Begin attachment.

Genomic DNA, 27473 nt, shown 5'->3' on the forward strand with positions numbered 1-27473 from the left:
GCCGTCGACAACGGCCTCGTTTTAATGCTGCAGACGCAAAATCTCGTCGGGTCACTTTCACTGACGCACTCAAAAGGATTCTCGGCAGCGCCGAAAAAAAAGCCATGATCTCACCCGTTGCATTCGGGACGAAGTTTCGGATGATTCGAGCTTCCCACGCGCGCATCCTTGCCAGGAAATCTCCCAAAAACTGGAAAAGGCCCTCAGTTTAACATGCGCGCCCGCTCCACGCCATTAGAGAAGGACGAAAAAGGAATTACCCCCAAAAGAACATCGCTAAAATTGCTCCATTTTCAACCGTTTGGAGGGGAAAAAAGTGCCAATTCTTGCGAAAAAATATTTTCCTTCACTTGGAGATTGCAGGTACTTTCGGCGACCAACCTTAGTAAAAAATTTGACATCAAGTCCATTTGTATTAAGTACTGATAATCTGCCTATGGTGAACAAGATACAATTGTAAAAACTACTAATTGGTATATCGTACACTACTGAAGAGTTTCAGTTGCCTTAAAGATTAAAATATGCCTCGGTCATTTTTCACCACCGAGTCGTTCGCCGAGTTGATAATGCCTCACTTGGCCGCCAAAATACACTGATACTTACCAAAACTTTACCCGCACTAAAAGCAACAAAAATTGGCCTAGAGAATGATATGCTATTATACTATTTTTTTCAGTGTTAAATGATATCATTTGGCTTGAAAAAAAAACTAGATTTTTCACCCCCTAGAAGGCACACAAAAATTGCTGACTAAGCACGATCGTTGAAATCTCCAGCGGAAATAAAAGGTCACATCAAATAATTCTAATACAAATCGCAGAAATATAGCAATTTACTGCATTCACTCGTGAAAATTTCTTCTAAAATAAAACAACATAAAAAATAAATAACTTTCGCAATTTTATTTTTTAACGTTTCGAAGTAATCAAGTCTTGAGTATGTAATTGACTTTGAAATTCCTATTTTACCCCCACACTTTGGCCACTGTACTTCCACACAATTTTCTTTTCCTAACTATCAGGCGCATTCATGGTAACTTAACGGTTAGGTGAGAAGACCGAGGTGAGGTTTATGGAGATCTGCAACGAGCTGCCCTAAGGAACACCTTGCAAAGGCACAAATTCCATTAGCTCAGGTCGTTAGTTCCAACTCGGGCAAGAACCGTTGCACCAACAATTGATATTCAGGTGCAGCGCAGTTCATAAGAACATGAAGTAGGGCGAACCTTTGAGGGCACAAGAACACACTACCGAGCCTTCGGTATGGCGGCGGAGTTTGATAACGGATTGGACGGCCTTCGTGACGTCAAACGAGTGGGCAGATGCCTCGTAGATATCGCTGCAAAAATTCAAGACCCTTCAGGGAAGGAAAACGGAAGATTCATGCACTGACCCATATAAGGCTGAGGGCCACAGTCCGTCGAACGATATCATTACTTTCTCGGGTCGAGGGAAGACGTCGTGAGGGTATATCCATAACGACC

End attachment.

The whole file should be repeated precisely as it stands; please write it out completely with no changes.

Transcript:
Genomic DNA, 27473 nt, shown 5'->3' on the forward strand with positions numbered 1-27473 from the left:
GCCGTCGACAACGGCCTCGTTTTAATGCTGCAGACGCAAAATCTCGTCGGGTCACTTTCACTGACGCACTCAAAAGGATTCTCGGCAGCGCCGAAAAAAAAGCCATGATCTCACCCGTTGCATTCGGGACGAAGTTTCGGATGATTCGAGCTTCCCACGCGCGCATCCTTGCCAGGAAATCTCCCAAAAACTGGAAAAGGCCCTCAGTTTAACATGCGCGCCCGCTCCACGCCATTAGAGAAGGACGAAAAAGGAATTACCCCCAAAAGAACATCGCTAAAATTGCTCCATTTTCAACCGTTTGGAGGGGAAAAAAGTGCCAATTCTTGCGAAAAAATATTTTCCTTCACTTGGAGATTGCAGGTACTTTCGGCGACCAACCTTAGTAAAAAATTTGACATCAAGTCCATTTGTATTAAGTACTGATAATCTGCCTATGGTGAACAAGATACAATTGTAAAAACTACTAATTGGTATATCGTACACTACTGAAGAGTTTCAGTTGCCTTAAAGATTAAAATATGCCTCGGTCATTTTTCACCACCGAGTCGTTCGCCGAGTTGATAATGCCTCACTTGGCCGCCAAAATACACTGATACTTACCAAAACTTTACCCGCACTAAAAGCAACAAAAATTGGCCTAGAGAATGATATGCTATTATACTATTTTTTTCAGTGTTAAATGATATCATTTGGCTTGAAAAAAAAACTAGATTTTTCACCCCCTAGAAGGCACACAAAAATTGCTGACTAAGCACGATCGTTGAAATCTCCAGCGGAAATAAAAGGTCACATCAAATAATTCTAATACAAATCGCAGAAATATAGCAATTTACTGCATTCACTCGTGAAAATTTCTTCTAAAATAAAACAACATAAAAAATAAATAACTTTCGCAATTTTATTTTTTAACGTTTCGAAGTAATCAAGTCTTGAGTATGTAATTGACTTTGAAATTCCTATTTTACCCCCACACTTTGGCCACTGTACTTCCACACAATTTTCTTTTCCTAACTATCAGGCGCATTCATGGTAACTTAACGGTTAGGTGAGAAGACCGAGGTGAGGTTTATGGAGATCTGCAACGAGCTGCCCTAAGGAACACCTTGCAAAGGCACAAATTCCATTAGCTCAGGTCGTTAGTTCCAACTCGGGCAAGAACCGTTGCACCAACAATTGATATTCAGGTGCAGCGCAGTTCATAAGAACATGAAGTAGGGCGAACCTTTGAGGGCACAAGAACACACTACCGAGCCTTCGGTATGGCGGCGGAGTTTGATAACGGATTGGACGGCCTTCGTGACGTCAAACGAGTGGGCAGATGCCTCGTAGATATCGCTGCAAAAATTCAAGACCCTTCAGGGAAGGAAAACGGAAGATTCATGCACTGACCCATATAAGGCTGAGGGCCACAGTCCGTCGAACGATATCATTACTTTCTCGGGTCGAGGGAAGACGTCGTGAGGGTATATCCATAACGACC